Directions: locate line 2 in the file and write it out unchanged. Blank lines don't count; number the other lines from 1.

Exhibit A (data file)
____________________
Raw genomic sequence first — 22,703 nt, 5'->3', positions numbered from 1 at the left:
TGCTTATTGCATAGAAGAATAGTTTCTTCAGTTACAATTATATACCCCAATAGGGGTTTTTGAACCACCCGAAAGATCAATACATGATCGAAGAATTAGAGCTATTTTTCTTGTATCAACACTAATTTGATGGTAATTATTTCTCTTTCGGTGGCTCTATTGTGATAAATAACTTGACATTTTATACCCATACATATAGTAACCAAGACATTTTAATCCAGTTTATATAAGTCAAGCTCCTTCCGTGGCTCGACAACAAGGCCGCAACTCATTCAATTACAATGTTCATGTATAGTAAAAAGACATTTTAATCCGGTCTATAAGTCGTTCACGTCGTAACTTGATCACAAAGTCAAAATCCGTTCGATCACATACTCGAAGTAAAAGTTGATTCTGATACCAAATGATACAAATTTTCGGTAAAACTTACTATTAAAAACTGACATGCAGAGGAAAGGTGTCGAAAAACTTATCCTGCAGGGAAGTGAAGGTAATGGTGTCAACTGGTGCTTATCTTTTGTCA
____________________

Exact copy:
TGCTTATTGCATAGAAGAATAGTTTCTTCAGTTACAATTATATACCCCAATAGGGGTTTTTGAACCACCCGAAAGATCAATACATGATCGAAGAATTAGAGCTATTTTTCTTGTATCAACACTAATTTGATGGTAATTATTTCTCTTTCGGTGGCTCTATTGTGATAAATAACTTGACATTTTATACCCATACATATAGTAACCAAGACATTTTAATCCAGTTTATATAAGTCAAGCTCCTTCCGTGGCTCGACAACAAGGCCGCAACTCATTCAATTACAATGTTCATGTATAGTAAAAAGACATTTTAATCCGGTCTATAAGTCGTTCACGTCGTAACTTGATCACAAAGTCAAAATCCGTTCGATCACATACTCGAAGTAAAAGTTGATTCTGATACCAAATGATACAAATTTTCGGTAAAACTTACTATTAAAAACTGACATGCAGAGGAAAGGTGTCGAAAAACTTATCCTGCAGGGAAGTGAAGGTAATGGTGTCAACTGGTGCTTATCTTTTGTCA